Last week I was in New York City attending a seminar on story-telling. As part of the experience we went to the site of a story that has — in part — shaped our culture for the last decade. We went through the World Trade Center Memorial. Maybe I’ll talk about that experience later, but I wanted to set the scene. Right across the street was the Occupiers Camp — the Wall Street Occupiers.
It was an ironic scene. On one side, the building of a memorial that was tied to the destruction of centers of finance; on the other side people protesting the current centers of finance. But here is what I saw in common — both sides of the street were protesting a loss. Hang with me. Don’t be offended that I’m comparing the Occupiers protest to the World Trade Center loss. I understand the difference. But at the heart of both is a protest of loss — loss of life, loss of livelihood.
If you have followed the Occupier story, they finally came up with a slogan that has stuck. We Are the 99%. The back-story of the slogan is that the majority of the wealth and opportunities of our country is concentrated in the hands of 1% of the people. The Occupiers are crying out for greater opportunities for the 99%. We Are the 99%.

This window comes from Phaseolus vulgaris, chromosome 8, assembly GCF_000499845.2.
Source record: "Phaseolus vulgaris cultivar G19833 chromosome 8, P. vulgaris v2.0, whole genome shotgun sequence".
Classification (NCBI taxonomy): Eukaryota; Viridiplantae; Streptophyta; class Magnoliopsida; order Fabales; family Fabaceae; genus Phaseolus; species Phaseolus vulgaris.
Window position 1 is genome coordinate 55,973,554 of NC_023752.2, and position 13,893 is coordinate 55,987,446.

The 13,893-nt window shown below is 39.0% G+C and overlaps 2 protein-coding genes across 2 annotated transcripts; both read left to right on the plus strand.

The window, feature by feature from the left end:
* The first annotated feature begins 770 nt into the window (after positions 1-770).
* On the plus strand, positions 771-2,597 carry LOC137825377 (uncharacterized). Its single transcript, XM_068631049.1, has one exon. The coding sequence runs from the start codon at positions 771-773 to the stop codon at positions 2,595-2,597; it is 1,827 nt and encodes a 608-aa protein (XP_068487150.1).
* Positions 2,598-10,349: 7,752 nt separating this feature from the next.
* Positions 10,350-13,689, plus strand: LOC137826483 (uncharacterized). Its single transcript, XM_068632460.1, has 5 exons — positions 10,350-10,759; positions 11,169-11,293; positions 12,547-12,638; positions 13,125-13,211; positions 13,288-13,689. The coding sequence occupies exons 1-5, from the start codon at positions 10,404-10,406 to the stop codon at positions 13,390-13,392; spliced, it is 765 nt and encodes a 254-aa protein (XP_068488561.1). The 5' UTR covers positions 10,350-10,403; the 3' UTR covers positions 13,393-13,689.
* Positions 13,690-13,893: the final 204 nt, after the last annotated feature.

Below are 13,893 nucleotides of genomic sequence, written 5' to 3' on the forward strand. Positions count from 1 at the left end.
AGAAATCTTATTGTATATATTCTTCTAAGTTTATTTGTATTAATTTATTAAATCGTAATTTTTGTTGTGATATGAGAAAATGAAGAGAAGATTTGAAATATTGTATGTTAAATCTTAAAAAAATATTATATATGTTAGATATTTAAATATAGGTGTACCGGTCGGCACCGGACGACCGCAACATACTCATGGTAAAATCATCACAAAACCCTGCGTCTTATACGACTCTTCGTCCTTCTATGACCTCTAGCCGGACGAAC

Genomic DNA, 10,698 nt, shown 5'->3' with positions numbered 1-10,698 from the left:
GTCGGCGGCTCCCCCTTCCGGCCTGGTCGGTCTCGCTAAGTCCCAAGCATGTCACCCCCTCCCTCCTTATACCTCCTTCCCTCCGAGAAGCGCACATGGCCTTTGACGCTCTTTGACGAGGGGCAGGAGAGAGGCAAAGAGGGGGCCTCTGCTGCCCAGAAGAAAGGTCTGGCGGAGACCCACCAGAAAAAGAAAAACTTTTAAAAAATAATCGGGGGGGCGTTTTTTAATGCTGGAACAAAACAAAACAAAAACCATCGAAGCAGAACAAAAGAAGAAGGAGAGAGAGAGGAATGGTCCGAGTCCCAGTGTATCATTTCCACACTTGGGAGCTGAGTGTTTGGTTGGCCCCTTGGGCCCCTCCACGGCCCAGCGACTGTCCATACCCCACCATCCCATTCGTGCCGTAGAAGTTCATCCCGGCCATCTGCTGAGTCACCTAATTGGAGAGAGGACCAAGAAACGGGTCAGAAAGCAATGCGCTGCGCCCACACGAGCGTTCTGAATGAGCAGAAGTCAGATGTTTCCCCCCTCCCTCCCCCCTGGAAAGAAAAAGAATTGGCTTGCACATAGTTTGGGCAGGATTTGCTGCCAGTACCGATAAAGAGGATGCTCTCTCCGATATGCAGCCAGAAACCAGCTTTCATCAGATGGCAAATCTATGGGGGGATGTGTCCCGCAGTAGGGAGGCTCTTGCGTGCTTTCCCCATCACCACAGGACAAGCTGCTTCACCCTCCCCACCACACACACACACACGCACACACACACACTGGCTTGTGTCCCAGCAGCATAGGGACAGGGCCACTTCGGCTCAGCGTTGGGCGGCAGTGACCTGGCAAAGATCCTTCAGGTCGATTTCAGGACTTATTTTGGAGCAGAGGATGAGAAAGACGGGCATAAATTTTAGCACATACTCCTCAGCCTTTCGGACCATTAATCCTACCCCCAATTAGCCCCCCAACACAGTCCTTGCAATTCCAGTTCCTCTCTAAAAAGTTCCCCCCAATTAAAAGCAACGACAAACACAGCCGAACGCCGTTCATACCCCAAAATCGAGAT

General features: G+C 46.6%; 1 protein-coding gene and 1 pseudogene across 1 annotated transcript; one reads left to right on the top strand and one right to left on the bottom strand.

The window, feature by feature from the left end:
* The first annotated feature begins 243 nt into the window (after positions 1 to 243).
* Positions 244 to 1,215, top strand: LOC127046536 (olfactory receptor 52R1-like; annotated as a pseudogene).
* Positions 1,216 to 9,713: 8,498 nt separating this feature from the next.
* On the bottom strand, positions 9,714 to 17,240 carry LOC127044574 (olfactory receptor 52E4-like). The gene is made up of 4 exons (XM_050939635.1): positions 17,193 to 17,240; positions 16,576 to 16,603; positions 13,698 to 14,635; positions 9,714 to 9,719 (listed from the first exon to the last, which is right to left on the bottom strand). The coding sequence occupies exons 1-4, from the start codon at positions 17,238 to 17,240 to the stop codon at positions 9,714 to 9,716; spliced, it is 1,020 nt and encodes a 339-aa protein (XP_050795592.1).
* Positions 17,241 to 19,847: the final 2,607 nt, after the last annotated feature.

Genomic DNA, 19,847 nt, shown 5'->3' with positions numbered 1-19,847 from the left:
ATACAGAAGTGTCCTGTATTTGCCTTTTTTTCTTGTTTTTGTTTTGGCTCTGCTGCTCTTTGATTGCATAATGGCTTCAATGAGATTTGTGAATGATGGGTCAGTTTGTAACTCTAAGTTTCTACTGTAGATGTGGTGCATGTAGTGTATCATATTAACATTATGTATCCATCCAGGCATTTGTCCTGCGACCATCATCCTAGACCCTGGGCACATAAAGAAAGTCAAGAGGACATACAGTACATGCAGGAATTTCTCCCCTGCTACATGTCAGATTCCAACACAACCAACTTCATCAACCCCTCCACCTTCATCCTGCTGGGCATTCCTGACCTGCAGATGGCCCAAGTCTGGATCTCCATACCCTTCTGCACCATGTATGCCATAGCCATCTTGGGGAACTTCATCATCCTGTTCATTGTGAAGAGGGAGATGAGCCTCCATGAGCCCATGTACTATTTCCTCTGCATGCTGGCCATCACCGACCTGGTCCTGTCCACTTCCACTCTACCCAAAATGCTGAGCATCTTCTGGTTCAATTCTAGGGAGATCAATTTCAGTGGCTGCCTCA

Here is the problem. Most of America’s 99% are the world’s 1%.
If you have never run across the website Global Rich List click it and go there now. Enter your annual salary and see where you rank. My son’s summer job put him in the top 15% of the world. If you make more than $47,500 you rank in the top 1%. We are the 1%.
The 911 tragedy was exactly that. So was the Indonesian Tsunami and the Myanmar Cyclone and the Haiti Earthquake. The economic downturn has been a burden, even at times a devastating burden for many people. But half the world barely survives on a dollar a day. The Wall Street Occupiers are eating better than the refugees in Somalia.
I think for America to embrace God’s redemptive plan for us, we must focus less on what we have lost and more on what we have been given — all of us — and let that gratitude give birth to generosity. I’m not an historian, but it seems like some of the greatest seasons of our country have been shaped by generosity…and some of the worst seasons of of our lives have come when we were focused on hanging on to what we have or getting more than what we had.
To the rest of the world, we are the 1%.